Accountancy alumnus achieves real-life prowess

By Rachel Gorr

Armed with a bachelor’s degree in accountancy, Brian Bulkley, like many other NIU students, went into the real world to see if the past four years and several thousand dollars would take him anywhere. They sure did.

Bulkley graduated from NIU’s College of Business in 1982. Since then he has climbed the career ladder. Today Bulkley is the partner in charge of the Chicago Region Manufacturing and Distribution practice as well as a member of the Executive Committee for Virchow, Krause and Company LLP, one of the largest accounting and consulting firms.

Bulkley knew from a young age that he wanted accounting to be a part of his life. The decision came after he acquired his first taste for crunching numbers in high school.

“I had a couple classes in high school which were very interesting,” Bulkley said. “From what I was able to research in high school, it appeared accounting was a good field to get into.”

As a student, Bulkley managed to find a healthy balance between work and pleasure. It is a balance he likes to continue to adhere to, even in his professional career.

“There is really nothing I would change [about my college career],” Bulkley said. “I wouldn’t have wanted to study more since that would have reduced some of the social aspects of school which is also important to a student’s development. Some of the mistakes I made my first semester probably helped me the remaining three and a half years at NIU.”

Once all the hard work and studying were said and done, Bulkley emerged from NIU into the real world which welcomed him with open arms. Because of his degree from NIU a lot of doors were open to him, especially in the Chicagoland area.

“My degree from NIU was very instrumental in helping me get where I am today,” Bulkley said. “[Graduating] from Northern’s school of business alone helped open many opportunities because of the high reputation the business school, specifically the accounting department, had in the business community in Chicago.”

As ready as the business world was to receive him, Bulkley wasn’t necessarily prepared for what it had in store. Although he did well in his accounting classes, they didn’t fully prepare him for what actual accounting entails.

“In school you learn theory and there is generally a correct answer,” Bulkley said. “In the real world you find out that there is no correct answer. There is, however, the opportunity to come up with creative solutions to client problems or situations.”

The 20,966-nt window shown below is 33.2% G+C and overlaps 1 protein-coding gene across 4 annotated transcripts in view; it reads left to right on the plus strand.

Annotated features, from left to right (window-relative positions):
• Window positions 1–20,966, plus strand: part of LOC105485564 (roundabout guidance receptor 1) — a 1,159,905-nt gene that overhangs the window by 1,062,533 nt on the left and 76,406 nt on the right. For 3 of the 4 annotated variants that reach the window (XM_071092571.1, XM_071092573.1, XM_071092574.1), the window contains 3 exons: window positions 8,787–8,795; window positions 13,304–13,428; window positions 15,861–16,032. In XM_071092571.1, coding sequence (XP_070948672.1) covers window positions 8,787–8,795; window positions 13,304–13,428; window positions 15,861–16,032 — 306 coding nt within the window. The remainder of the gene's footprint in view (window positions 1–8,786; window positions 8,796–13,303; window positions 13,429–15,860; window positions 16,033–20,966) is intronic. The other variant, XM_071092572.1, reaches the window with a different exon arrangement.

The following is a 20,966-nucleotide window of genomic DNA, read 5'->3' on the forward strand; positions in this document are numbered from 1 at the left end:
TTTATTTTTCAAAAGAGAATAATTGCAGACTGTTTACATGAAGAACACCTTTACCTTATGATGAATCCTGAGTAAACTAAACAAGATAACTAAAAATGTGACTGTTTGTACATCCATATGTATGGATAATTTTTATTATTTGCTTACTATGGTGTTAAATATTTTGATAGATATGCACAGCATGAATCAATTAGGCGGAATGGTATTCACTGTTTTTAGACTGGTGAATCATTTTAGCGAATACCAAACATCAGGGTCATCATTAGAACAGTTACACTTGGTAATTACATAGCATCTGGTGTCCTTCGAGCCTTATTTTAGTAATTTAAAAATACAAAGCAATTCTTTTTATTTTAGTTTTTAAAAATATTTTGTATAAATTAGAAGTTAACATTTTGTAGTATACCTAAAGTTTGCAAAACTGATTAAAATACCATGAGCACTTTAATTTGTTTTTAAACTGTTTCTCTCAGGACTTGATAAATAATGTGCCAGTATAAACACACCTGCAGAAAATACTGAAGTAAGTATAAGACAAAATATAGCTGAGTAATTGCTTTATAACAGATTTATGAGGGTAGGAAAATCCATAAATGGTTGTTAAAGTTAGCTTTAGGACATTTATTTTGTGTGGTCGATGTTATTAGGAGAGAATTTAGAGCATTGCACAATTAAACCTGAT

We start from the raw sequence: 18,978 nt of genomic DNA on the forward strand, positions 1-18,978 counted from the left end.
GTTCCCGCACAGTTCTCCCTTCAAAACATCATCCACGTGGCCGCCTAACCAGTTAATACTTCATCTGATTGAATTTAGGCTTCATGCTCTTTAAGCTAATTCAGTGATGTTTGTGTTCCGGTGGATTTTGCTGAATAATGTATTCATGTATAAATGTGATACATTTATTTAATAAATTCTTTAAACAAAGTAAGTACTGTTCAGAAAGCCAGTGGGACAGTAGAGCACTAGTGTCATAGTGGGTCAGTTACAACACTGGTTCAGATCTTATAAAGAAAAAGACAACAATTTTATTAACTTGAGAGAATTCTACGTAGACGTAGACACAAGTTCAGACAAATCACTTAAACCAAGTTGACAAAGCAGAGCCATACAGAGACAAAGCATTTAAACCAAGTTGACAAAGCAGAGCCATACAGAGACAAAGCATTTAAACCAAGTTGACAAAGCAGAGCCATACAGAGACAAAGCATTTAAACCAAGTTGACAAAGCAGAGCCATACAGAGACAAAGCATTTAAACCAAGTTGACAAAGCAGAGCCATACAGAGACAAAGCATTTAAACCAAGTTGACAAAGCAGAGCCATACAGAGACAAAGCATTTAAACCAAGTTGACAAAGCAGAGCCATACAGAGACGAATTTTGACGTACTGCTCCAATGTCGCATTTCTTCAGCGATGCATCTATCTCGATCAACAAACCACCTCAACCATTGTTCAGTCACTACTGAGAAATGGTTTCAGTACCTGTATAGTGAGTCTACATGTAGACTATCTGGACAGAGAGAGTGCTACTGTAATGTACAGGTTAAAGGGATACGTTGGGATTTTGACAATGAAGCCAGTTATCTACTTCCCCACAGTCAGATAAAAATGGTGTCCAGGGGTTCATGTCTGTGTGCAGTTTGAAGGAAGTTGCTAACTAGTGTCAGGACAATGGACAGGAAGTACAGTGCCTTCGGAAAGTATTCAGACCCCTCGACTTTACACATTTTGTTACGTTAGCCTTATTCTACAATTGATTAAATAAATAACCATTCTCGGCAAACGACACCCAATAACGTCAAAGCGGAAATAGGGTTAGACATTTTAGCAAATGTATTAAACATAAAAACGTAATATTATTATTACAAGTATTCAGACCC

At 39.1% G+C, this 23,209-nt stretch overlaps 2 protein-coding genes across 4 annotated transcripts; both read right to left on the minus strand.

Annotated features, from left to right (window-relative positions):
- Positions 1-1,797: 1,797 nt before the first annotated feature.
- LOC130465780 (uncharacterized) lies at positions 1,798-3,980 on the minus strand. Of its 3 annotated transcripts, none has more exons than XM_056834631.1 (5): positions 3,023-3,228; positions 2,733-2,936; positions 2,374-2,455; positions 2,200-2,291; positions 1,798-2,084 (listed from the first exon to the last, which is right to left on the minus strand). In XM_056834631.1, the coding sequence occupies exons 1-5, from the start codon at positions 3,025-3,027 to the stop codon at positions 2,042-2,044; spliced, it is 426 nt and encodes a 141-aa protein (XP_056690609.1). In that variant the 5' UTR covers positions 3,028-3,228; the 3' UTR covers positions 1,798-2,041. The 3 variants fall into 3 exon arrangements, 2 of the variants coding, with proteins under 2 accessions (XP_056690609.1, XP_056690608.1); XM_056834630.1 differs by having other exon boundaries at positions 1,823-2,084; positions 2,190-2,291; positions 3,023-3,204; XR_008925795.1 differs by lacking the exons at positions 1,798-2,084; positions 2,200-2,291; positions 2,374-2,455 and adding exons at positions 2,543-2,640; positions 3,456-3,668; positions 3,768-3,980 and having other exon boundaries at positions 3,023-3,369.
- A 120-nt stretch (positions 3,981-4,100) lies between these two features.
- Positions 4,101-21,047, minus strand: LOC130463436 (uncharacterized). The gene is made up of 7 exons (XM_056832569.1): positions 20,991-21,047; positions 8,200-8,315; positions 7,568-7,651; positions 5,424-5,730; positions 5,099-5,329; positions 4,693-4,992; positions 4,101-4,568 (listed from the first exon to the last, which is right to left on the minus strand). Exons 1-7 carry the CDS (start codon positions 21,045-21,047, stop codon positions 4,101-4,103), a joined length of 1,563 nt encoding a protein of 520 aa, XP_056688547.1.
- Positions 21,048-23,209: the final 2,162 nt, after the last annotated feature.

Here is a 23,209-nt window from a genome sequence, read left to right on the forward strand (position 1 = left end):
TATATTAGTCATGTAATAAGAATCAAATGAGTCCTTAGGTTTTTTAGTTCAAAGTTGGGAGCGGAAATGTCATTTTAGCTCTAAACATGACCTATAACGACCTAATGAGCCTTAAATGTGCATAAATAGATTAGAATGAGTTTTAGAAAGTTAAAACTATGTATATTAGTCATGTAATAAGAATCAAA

Over the years Bulkley has learned the ropes of professional accounting and has built a very impressive resume, garnering some well-deserved respect.

Bulkley doesn’t spend his days bean counting as so many people assume accountants do. Instead, most of his work is people-based. On any given day Bulkley makes 20 to 30 phone calls and writes and responds to 40 to 50 e-mails to clients and co-workers. He is constantly in and out of meetings and occasionally out of the office with clients to discuss new business opportunities or products. It is this mix of activities that keeps Bulkley interested in his job.

“I enjoy the diversity in work,” Bulkley said. “Helping clients with a tax or accounting problem, providing business advisory services and getting involved with long-term planning with clients. I also enjoy the types of clients I work with. As a manufacturing partner, most of my clients are in the manufacturing industry.”

Anyone who has ever taken an accounting class will probably tell you spreadsheets and accumulated depreciation are not always the most interesting, fabulous things in the world to work on all day. However, it is the people Bulkley finds himself working with that make the job truly fun. Just because Virchow, Krause and Company LLP is one of the largest and most well-respected accounting firms around, doesn’t mean the work environment is equally daunting.

“There always seems to be time for some levity while at work,” Bulkley said. “Whether it’s a practical joke or just kidding around. Some of the most interesting things either wouldn’t make sense to someone not in the profession or can’t be discussed in print.”